I struggled figuring out what title to write for this post. I couldn't write "baby steps" because she's not a baby anymore. That realization came to me as I kissed her as she slept last night. Her long legs stretching from end to end across the crib. Nope, our sweet Ashley is no longer a baby so the title "baby steps" wouldn't be right. I guess we'll never have any of those to record. That makes me a little sad. I typed the words "first steps" and then quickly deleted them because I thought that might be a little misleading. On top of that they weren't exactly what we want to remember as her first steps. So I settled on the word "steps" because technically they were steps of some sort and they are the steps that we pray will one day lead her to taking those first steps on her own.
During therapy on Friday Ashley took steps. She really did. It was the first time we had actually seen her bend her knees, pick up her legs and pull her feet forward. It was such an amazing thing to watch and yet one of the most painful things I've ever seen. Nothing with Ash is easy. Each and every achievement evokes such a wide range of emotions. Tears rolled down her cheeks as we pushed her to her max and tears stung my eyes as I felt such a pride and a pain well up in my heart.
Ashley was placed inside of her gait trainer. We had removed the seat from it weeks ago forcing her to stand up full weight bearing on her own feet. The standing hasn't been easy, but she's doing it. We have the side supports pushed up around her torso under her arms and the handles out in front of her. She stands on her legs and holds on with her hands. In the previous couple of sessions I would sit in front of Ashley and tap or pull the back of her knees encouraging her to move her legs or "take a step" toward me while Sue(our PT) would push the gait trainer forward. Ash would drag her foot forward with much "encouragement" from my hands, but was never able to pull her right leg forward at all. It was starting to concern Dave and I because she seemed to have no ability to bend that knee and lift that foot on her own. Well, on Friday we saw that she indeed does have the ability to move that right leg. It's not easy. It took all of her strength. She cried many, many tears, but in the end she "stepped" those tiny feet of hers all the way out of the house and to end of our driveway.
I can't explain to you what it feels like to watch your daughter struggle as hard as Ashley did that day to do something that should come so easy to her. There is pain, there is hurt, there is pride, there is admiration, there is joy, there is anger, there is a lot involved. I encouraged her as Sue pushed the trainer forward. I cheered her on. I would tap on her knees when she thought she couldn't go one step further. I cried with her. I hurt for her. I held her close at the end of the driveway and loved her more than ever. This child has been through so much and yet she wakes up each day and tries again.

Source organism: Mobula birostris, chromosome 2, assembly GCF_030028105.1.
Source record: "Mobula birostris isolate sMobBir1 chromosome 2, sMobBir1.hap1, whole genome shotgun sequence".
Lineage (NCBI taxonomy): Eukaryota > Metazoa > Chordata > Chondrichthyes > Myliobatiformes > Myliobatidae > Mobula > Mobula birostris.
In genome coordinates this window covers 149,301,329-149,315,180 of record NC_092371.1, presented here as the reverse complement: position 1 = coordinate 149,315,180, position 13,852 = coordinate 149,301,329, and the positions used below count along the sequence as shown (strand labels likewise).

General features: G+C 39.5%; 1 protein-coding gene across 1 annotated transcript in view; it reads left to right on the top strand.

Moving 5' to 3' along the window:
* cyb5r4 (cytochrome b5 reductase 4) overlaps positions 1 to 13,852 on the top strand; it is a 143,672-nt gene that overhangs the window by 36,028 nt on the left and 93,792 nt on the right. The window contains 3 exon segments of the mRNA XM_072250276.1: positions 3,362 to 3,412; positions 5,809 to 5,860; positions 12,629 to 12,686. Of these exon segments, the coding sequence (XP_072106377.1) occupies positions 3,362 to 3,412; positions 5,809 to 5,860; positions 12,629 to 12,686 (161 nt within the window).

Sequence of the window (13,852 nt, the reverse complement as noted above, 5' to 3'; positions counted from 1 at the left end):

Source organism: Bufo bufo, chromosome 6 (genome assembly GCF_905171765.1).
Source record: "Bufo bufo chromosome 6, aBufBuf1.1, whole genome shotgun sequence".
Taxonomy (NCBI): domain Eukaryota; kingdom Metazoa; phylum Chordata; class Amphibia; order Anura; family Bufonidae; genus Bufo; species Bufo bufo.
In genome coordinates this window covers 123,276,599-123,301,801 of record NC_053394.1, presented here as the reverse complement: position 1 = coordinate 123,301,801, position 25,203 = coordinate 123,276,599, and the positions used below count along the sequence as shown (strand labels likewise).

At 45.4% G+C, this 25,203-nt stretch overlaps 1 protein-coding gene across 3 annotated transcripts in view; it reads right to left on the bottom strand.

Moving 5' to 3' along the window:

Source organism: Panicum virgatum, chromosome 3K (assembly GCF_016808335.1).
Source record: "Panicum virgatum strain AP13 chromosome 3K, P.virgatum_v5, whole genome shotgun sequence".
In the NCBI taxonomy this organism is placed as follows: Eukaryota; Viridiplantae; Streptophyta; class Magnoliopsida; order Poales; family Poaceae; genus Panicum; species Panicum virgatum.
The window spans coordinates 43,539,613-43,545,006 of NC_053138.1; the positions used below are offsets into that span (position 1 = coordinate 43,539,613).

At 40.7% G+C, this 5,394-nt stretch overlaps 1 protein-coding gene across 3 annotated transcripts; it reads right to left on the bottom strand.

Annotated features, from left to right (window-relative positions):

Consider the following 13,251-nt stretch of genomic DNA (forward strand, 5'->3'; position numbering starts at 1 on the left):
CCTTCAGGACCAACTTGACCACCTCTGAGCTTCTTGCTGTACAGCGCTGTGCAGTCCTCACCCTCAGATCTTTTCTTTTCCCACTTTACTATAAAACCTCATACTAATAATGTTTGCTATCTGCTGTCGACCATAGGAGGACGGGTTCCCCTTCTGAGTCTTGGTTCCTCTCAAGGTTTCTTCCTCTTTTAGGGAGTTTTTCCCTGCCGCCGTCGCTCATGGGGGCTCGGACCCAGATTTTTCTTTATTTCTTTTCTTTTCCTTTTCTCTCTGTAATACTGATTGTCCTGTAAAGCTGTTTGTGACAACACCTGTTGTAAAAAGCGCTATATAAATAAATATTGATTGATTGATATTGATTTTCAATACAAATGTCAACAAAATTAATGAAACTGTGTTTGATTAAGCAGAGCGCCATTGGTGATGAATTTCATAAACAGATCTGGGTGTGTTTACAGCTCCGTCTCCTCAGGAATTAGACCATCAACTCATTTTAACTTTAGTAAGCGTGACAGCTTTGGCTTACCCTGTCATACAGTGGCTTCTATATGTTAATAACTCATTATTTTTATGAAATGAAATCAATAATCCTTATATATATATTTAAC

It exhausted her to take those steps. I wish I would have counted how many of them it took for her to make it there. Along the path there were great moment where I watched her move her legs on her own in a left right left pattern. I saw her do that twice. Along the path there were awful moments where I watched her little body try to collapse through the trainer. I saw that happen to her twice. She wanted to give up, but did not. Along the path there were in between moments where the steps did not come quickly, but they still came. One, two, three. Right, left. I'm sure for my Ashley it was the longest path she'd ever been on. She wanted it to end. She wanted to finish. She wanted to be done and be picked up and carried off of that stupid path. As her mommy I hurt and I celebrated. As ugly as it was she was doing it. Through her cries, her screams, her tears she stepped her way all the way to the end of the path, and then I picked her up and I held her. I walked her back up the path and I told her how much I loved her. I told her how proud I was of her. I kissed her and comforted her and then I stood there in awe of who she was and how she walked along the path set before her.
In so many ways I feel like I've been on that exact path with Ash before. I feel like the picking up of my feet to keep going one step further had taken all of my strength and as the tears fell from my eyes I wished for it to end. To get to the bottom of the path so I could sit and rest and wait for someone, anyone to pick me up and hold me. I learn so much from my daughter. So very much. She is an incredible person with such a story. A story that continues to be written each and every day. I watch her smile and I wonder how she can keep smiling. I watch her reach up to me and I wonder if I could reach out for the one who made me work that hard day after day.
Oh, how I love this little girl. Oh, how I want so many things for her. Oh, how I watch little girls her age run and play and giggle and imagine what it would feel like to see my Ashley do those things. Someday. If Ash can find the strength to keep stepping one foot at a time then someday she will be one of those little girls. Never just like them because she will know too much. She will remember the pain of getting there, but I somehow think those memories will help her to appreciate it more. She won't take for granted each of those steps, but perhaps she will celebrate them. I know we do. Even if they aren't her baby steps or her first steps they are still steps in the right direction. For that I am more grateful than you will ever know.